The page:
The Grand Canyon is visited by thousands of tourists every year because of the beauty of the natural wonder. However, the Grand Canyon also poses risks despite numerous safety measures. The Arizona Daily Sun reported that 685 people have fallen into the canyon. However, dying from dehydration or heat exhaustion is much more likely. The chance of falling into the Grand Canyon is about 1 in 400,000.
Falls, heat stroke, dehydration: Each year, hikers die on their Grand Canyon trip because they underestimate the dangers of the wilderness.
Practicing safety at Grand Canyon National Park has always been a top priority for Grand Canyon Conservancy. Whether it is providing funding for the park’s Preventive Search and Rescue program, leading Wilderness First Responder certification classes, creating new protocols to help prevent the spread of COVID-19 or the creation of a handy new pocket guide, we are dedicated to sharing educational and safety tips with you to make the most of your visit.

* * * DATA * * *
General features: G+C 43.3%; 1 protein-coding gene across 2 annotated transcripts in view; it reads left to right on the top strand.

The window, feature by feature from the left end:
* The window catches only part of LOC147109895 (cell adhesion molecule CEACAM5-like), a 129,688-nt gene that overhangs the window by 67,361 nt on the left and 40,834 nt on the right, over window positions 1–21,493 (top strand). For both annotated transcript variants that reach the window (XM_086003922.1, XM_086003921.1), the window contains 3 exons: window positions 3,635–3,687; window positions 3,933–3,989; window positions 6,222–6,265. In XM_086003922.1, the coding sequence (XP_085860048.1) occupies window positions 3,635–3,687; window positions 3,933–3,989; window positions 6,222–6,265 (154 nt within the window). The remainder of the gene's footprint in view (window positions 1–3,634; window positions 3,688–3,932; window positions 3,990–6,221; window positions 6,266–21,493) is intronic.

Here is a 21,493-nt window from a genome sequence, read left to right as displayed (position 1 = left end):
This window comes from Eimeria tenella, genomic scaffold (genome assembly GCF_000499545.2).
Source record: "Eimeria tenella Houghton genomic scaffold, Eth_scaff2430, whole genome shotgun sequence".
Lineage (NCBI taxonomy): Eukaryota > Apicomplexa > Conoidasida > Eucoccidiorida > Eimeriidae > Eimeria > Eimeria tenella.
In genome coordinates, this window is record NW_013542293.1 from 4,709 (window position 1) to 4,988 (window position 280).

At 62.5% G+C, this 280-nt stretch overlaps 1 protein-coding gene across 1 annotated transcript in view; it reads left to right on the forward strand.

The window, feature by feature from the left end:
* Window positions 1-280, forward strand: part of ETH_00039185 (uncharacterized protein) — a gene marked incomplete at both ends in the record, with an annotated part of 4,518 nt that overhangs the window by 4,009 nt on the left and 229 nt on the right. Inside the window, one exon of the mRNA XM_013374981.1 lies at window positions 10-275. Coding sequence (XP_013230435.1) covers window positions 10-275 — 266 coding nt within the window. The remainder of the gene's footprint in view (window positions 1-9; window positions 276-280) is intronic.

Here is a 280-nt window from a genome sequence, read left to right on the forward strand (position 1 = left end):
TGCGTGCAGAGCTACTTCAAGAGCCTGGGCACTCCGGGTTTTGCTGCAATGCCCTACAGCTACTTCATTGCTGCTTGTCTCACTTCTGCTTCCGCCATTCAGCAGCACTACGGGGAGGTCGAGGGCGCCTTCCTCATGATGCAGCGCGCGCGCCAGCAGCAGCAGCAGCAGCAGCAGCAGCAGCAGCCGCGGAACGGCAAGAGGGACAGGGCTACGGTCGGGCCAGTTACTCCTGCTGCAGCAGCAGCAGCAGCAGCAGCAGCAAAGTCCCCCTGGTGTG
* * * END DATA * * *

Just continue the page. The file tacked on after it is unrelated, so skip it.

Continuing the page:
Before you step foot on a popular overlook or canyon trail, familiarize yourself with the 12 most common hazards so you can learn how to avoid them.
1. Heat illness
2. Traumatic falls
4. Heart attack
5. Flash Floods
6. Cold exposure
7. Lightning Strikes
8. Falling rocks, tree limbs
9. Water intoxication (hyponatremia)
11. Sacred Datura poisoning
12. Rattlesnake bites/scorpion stings
The publishing team at Grand Canyon Conservancy worked closely with Dr. Thomas M. Myers (a regional doctor at Grand Canyon and author of Over the Edge: Death in Grand Canyon) to turn all these live-saving tips into a waterproof pocket guide, How Not to Die at Grand Canyon. Now available in our stores, this guide educates visitors about the hazards listed above, how to avoid them, and how to perform first aid on the spot if needed.
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sources: explorethecanyon.com, thedailybeast.com, grandcanyon.org